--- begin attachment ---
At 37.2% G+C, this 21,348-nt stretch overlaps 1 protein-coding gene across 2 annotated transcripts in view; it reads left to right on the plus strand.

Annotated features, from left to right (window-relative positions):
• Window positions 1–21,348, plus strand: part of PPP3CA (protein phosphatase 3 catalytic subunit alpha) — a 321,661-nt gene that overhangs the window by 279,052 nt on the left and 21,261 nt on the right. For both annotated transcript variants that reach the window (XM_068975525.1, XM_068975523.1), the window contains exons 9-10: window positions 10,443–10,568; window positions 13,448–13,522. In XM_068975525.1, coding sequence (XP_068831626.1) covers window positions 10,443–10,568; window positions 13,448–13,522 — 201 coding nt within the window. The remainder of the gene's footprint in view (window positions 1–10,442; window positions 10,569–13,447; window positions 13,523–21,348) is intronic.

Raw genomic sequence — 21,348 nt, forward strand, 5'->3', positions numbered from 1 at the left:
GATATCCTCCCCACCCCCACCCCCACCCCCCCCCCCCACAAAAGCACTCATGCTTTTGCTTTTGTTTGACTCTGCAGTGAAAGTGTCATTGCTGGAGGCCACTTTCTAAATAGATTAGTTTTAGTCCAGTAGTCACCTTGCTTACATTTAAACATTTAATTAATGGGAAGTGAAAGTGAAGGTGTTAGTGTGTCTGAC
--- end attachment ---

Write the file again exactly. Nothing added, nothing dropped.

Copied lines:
At 37.2% G+C, this 21,348-nt stretch overlaps 1 protein-coding gene across 2 annotated transcripts in view; it reads left to right on the plus strand.

Annotated features, from left to right (window-relative positions):
• Window positions 1–21,348, plus strand: part of PPP3CA (protein phosphatase 3 catalytic subunit alpha) — a 321,661-nt gene that overhangs the window by 279,052 nt on the left and 21,261 nt on the right. For both annotated transcript variants that reach the window (XM_068975525.1, XM_068975523.1), the window contains exons 9-10: window positions 10,443–10,568; window positions 13,448–13,522. In XM_068975525.1, coding sequence (XP_068831626.1) covers window positions 10,443–10,568; window positions 13,448–13,522 — 201 coding nt within the window. The remainder of the gene's footprint in view (window positions 1–10,442; window positions 10,569–13,447; window positions 13,523–21,348) is intronic.

Raw genomic sequence — 21,348 nt, forward strand, 5'->3', positions numbered from 1 at the left:
GATATCCTCCCCACCCCCACCCCCACCCCCCCCCCCCACAAAAGCACTCATGCTTTTGCTTTTGTTTGACTCTGCAGTGAAAGTGTCATTGCTGGAGGCCACTTTCTAAATAGATTAGTTTTAGTCCAGTAGTCACCTTGCTTACATTTAAACATTTAATTAATGGGAAGTGAAAGTGAAGGTGTTAGTGTGTCTGAC